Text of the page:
I have been buying and selling properties now for around 10 years in several states and territories around Australia. I even had the chance to go behind the scenes when I was working in real estate as a Sales Secretary. As we were going through our recent sales I was wondering what are the steps that I haven’t yet seen? Being inquisitive I asked questions, and as a result of that and noting down things I learnt along the way I have put together a checklist that enables me to be pro-active when buying or selling real estate, especially if you decide to sell privately, like I just did.
There are a few points I’d like to raise for extra learning, which weren’t easy to show in a checklist…
- Before you make an offer, get a title search on the property you are considering. This can uncover items that may but you off completely – like easements, sewerage, restrictive covenants or cause issues with the sale of the property – like caveats.
- If you are considering a strata property, make sure that you have all information on what belongs to you, what doesn’t. What costs are involved in running the strata and what do they cover. Some can be rather expensive for what you get.
- Engineer’s reports can uncover serious structural issues, so unless you are thinking of demolishing the site, they are well worth it.
- Pest reports, especially in tropical areas, can also find those hidden little nasties, like termites. This can be a good negotiating tool, if you want to deal with that sort of problem.
- If you suspect that asbestos is present, better get an inspector in.
- Make sure that you get the right entity name on the insurance documents, otherwise the bank will get you to change it
- Keep on the bank to ensure you get your loan documents in a timely manner, if not this can cause delays, which may mean you end up paying penalty interest. If you do get delayed and it is truly not due to the lack of action on your side, negotiate with the bank on reclaiming that interest, after settlement.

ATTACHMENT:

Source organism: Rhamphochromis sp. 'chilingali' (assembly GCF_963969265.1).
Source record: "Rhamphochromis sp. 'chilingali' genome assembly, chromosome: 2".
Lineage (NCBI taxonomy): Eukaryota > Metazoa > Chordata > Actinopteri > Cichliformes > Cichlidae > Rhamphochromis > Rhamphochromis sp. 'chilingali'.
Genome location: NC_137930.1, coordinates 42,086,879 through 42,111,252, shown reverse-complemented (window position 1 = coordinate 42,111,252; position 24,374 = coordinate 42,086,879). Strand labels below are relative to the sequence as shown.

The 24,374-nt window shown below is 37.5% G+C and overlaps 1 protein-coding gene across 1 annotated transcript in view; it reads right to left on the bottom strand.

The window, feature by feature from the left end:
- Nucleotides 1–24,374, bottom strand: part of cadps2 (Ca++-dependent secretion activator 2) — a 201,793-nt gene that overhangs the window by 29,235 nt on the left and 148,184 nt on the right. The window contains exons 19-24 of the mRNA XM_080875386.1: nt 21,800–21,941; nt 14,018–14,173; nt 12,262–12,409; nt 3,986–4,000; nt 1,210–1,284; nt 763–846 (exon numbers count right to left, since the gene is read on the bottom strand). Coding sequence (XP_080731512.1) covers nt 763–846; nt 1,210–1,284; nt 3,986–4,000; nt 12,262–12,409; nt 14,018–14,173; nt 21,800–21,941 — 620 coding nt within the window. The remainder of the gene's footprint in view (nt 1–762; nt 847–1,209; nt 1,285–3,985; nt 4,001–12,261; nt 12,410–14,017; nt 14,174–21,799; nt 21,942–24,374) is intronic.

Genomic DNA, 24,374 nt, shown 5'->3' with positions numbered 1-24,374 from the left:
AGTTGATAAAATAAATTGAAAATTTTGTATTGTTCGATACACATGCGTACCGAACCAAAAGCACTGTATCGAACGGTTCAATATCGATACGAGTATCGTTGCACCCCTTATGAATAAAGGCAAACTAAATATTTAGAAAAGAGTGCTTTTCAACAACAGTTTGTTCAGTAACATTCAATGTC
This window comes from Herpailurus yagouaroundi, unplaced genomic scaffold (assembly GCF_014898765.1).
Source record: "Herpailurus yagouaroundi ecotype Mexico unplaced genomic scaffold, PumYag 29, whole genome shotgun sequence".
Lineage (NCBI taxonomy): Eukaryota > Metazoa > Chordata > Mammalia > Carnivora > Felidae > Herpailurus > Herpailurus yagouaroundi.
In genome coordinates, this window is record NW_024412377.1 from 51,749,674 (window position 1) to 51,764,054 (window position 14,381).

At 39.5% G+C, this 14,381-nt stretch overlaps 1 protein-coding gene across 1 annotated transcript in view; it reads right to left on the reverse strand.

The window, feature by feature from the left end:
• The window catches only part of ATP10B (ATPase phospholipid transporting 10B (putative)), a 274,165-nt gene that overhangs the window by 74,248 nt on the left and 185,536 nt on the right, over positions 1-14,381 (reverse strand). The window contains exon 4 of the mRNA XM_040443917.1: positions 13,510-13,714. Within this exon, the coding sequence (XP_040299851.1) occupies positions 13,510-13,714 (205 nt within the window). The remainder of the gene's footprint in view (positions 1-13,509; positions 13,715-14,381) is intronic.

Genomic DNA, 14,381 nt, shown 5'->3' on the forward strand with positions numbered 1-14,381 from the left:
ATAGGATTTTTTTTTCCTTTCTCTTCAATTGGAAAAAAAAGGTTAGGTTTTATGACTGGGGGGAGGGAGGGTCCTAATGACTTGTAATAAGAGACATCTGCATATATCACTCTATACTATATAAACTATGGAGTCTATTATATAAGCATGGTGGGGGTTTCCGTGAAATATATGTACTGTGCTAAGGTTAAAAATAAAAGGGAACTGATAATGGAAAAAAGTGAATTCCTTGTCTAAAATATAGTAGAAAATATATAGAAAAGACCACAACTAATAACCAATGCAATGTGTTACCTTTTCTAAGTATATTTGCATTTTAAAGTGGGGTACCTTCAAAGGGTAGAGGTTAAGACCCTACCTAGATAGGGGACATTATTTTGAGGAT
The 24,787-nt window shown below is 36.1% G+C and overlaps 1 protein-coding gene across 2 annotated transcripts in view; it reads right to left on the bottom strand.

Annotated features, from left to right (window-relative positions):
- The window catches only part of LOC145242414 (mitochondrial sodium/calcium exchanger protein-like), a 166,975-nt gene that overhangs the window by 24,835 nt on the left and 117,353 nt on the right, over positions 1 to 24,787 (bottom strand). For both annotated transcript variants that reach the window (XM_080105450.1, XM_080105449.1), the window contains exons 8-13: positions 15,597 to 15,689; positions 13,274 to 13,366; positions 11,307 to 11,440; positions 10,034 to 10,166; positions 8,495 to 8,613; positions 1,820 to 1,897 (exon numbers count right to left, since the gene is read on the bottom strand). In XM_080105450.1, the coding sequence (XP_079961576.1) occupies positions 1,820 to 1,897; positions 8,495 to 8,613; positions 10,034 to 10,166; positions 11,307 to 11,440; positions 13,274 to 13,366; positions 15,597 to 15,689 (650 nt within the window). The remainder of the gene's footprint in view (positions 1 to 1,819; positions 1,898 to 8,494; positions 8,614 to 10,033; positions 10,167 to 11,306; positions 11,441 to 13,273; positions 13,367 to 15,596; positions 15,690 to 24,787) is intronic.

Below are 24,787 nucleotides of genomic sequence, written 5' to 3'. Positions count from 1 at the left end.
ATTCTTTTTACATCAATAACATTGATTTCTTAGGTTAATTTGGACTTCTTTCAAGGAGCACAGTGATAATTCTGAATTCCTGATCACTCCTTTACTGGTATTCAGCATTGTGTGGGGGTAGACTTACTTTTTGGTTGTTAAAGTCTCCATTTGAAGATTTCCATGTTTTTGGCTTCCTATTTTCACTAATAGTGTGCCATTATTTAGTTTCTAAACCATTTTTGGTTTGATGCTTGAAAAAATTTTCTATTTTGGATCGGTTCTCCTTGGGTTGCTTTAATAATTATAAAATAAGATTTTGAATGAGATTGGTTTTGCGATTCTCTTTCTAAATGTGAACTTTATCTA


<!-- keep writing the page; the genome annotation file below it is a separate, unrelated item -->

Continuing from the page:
- Make sure that all special conditions, chattels and other conditions are noted on the contract at time of signing. You don’t want to get caught out!
- Follow up with council and water authority straight after settlement to ensure the account is up to date. This should be attended to at time of settlement, however if there was a delay, it may not be the case!
As a seller, if you decide to sell through an agent, than some of the items on the list will be driven by your agent. It doesn’t hurt however to be vigilant.
- If you sell privately, make sure you are aware what documents will need to be included with the contract. In WA there is a form called Joint form of General Conditions for the Sale of Land. This has to go to the buyer when they sign a contract.
- If it is a strata property you also need to provide the Strata Declaration form, with a strata plan, showing what belongs to the property and what is common property. If you have any fees and charges involving the strata, you need to provide that also.
- You have to make sure that there are two RCDs in place and also hard wired some detectors. If you haven’t already done so before, you have to get these installed prior to settlement and provide electrical certificates for these. Your property won’t settle without.
- Make sure that you arrange the mortgage discharge at the time your buyer receives their finance approval. Contact the bank to get their discharge forms and make sure you follow up with them once you sent it through to ensure timely action.
- If you have the property rented then keep your property manager up to date with what is happening, they have to advise your tenants accordingly.
- Make sure that you have your documents witnessed by the right people, depending on the rules in the state or territory, these can vary.
- Make sure that you cancel all services you will no longer require after settlement, like insurance and power. Water and Council are generally taken care of by your conveyancer.
Whether you are buying or selling, be proactive so you can move things forward in a timely manner and so you can keep a peace of mind.